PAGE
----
Ghostly white bands of light are illuminating the coastline in the Outer Hebrides to show the potential rise in sea levels that could become reality as a result of unchecked climate change. The collaborative and site-specific art piece, named Lines (57° 59 ́N, 7° 16 ́W), is the work of Finnish artists Pekka Niittyvirta and Timo Aho. The environmental art installation is embedded with sensors that measure the rising tidal changes and activate three synchronized light lines during times of high tide
Hoping to draw attention to and spark a dialogue about climate change, artists Pekka Niittyvirta and Timo Aho wanted to render visible the predicted impacts of rising sea levels in an area they believe will be among the hardest hit. Consequently, the artists chose the Uist, a low-lying island archipelago belonging to the Outer Hebrides island chain located off the west coast of mainland Scotland. The artwork has been installed at the Taigh Chearsabhagh Museum and Arts Centre in Lochmaddy, the main port of entry to North Uist, which the artists said “cannot develop on its existing site due to predicted storm surge sea levels.”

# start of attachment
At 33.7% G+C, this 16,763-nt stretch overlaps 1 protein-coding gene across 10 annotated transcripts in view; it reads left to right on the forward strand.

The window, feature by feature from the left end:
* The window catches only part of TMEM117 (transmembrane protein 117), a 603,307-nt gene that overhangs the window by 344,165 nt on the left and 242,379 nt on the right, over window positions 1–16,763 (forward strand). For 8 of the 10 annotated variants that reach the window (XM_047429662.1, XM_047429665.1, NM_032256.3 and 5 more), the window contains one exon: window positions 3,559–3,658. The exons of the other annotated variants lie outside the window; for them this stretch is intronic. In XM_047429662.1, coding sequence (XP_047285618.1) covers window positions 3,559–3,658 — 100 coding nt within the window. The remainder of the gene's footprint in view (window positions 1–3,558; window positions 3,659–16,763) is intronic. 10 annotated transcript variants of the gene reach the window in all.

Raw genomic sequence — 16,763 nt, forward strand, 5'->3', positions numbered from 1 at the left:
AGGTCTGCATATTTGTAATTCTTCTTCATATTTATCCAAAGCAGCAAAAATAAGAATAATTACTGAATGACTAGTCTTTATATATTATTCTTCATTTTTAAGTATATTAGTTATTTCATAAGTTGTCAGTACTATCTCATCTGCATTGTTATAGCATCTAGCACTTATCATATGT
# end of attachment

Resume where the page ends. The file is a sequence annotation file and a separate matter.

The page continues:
Lines (57° 59 ́N, 7° 16 ́W) consists of bright white LED lights, float switches/sensors and timers. Two light lines wrap around the sides of a pair of gabled buildings while the third light line appears to hover above an empty field. The three lines light up in sync with the rising tide.
“The installation explores the catastrophic impact of our relationship with nature and its long term effects,” the artists said in their project statement. “The work provokes a dialogue on how the rising sea levels will affect coastal areas, its inhabitants and land usage in the future. The work helps us to imagine the future sea level rise in undefined period of time, depending on our actions toward the climate warming.” Installed May 8, 2018, Lines will run until May 1, 2019.